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Saturday, November 3, 2012

Don Thompson on prediction markets in political elections and business decisions

"Dewey Defeats Truman", a famously inaccurate headline, Chicago Tribune,1948, from archives.gov
Who will win the election? Prediction markets are more accurate than the polls for prediction of the election results, according to Donald N. Thompson, an economist and professor of marketing, emeritus, at York University in Toronto, interviewed in this podcast: Let Your Employees Bet on the Company - HBR IdeaCast - Harvard Business Review (audio, 14 min).
I found these 2 prediction markets for the US elections: Intrade presidential and senate race, and IEM presidential race.
Intrade prediction market: Obama vs. Romney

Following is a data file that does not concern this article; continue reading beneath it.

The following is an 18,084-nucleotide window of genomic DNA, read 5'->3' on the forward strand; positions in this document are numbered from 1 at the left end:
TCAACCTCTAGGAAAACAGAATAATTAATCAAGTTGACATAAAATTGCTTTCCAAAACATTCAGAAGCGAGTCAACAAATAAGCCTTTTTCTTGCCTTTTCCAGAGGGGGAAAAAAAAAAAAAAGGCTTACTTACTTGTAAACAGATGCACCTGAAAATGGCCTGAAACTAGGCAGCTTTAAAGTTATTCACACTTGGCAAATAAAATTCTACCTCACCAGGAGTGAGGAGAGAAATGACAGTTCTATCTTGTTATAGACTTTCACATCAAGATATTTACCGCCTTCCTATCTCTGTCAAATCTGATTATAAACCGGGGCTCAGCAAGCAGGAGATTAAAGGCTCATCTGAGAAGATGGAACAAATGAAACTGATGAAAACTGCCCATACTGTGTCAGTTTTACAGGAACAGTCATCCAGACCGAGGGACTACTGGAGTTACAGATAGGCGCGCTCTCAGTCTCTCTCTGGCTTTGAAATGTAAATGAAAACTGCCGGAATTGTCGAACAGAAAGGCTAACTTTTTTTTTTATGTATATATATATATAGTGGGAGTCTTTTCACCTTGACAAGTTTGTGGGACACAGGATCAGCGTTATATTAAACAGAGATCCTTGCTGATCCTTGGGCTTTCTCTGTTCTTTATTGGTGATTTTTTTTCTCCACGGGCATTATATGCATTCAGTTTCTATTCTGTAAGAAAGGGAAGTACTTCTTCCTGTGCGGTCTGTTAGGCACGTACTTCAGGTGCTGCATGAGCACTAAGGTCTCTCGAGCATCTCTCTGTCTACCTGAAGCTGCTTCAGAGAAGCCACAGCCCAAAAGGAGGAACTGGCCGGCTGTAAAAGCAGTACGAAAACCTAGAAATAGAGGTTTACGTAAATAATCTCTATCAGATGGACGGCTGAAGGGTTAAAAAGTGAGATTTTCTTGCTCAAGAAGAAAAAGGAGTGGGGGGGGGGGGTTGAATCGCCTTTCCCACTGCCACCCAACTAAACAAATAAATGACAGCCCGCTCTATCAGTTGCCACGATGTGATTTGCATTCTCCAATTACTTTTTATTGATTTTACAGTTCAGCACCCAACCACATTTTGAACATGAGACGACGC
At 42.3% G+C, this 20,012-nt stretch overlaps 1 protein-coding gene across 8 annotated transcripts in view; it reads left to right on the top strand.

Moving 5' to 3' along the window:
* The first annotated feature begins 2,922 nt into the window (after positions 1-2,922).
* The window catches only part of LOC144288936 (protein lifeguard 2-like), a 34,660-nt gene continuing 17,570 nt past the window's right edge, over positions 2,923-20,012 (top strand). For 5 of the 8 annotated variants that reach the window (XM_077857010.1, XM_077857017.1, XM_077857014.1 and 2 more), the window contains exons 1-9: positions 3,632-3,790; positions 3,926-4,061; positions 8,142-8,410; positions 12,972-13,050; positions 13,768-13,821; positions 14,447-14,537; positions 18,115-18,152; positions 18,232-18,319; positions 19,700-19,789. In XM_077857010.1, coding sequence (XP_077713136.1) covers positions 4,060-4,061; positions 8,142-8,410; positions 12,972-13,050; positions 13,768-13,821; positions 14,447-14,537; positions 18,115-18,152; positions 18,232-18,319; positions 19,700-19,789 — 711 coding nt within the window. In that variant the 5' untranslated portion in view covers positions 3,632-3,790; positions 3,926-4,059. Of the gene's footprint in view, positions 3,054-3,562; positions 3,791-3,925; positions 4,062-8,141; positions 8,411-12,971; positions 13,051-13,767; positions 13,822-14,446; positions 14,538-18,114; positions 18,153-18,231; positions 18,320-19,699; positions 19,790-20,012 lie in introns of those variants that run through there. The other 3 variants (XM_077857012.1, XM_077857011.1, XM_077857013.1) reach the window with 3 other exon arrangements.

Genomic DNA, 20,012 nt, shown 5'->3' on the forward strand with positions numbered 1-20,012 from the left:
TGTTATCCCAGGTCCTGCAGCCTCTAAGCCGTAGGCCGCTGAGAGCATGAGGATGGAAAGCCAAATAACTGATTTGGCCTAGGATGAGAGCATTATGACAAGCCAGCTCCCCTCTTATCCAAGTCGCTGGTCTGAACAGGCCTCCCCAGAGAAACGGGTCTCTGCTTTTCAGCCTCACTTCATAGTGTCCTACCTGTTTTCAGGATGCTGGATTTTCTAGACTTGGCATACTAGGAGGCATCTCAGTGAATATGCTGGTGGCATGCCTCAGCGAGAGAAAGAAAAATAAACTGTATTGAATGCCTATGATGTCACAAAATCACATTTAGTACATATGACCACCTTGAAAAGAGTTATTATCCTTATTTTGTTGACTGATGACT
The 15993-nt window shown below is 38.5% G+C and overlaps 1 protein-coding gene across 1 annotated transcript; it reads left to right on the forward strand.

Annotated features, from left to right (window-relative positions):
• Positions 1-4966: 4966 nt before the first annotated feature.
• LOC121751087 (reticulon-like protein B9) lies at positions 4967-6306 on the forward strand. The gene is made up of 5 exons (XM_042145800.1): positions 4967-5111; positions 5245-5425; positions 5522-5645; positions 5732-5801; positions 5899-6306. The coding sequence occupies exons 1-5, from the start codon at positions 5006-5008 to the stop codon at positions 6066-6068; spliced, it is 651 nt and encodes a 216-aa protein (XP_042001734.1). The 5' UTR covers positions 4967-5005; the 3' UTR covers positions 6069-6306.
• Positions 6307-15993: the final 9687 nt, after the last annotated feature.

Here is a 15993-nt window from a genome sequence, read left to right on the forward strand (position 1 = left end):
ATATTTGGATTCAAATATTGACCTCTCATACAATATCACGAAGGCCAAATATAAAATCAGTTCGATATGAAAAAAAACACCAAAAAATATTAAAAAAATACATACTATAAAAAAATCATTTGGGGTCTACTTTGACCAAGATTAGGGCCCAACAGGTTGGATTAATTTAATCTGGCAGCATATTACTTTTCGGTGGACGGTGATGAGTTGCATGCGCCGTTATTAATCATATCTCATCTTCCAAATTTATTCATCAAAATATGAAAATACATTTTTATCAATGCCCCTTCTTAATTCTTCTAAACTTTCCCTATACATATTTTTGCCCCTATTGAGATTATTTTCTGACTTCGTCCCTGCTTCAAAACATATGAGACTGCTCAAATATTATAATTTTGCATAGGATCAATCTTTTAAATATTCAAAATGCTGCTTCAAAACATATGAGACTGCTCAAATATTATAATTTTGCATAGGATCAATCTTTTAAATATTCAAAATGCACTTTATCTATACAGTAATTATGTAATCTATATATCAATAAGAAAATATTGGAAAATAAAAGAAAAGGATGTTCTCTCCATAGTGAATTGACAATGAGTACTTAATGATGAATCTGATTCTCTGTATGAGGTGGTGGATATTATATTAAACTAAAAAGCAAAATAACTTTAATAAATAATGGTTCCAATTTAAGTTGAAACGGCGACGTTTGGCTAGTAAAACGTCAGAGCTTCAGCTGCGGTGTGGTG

Note the large percentage differences between candidates in the predictions markets. This reflects the fact that these percentages are for predicting the election outcome, which can be virtually certain in some cases even if the poll results are close. For example, if candidate A is leading candidate B 53% to 47%, with a 1.5% margin of error, then the probability of candidate A winning is much higher than 53%.
IEM prediction market: Obama vs. Romney

I have not seen the supporting data yet, but according to the book Oracles: How Prediction Markets Turn Employees into Visionaries by Don Thompson (Chapter 4, p. 47), IEM prediction market was more accurate in predicting elections than than the polls 74% of the time, based on a total of 964 polls, conducted 1988-2004. This seems surprisingly more accurate. As they say, "prediction is very difficult, especially about the future".

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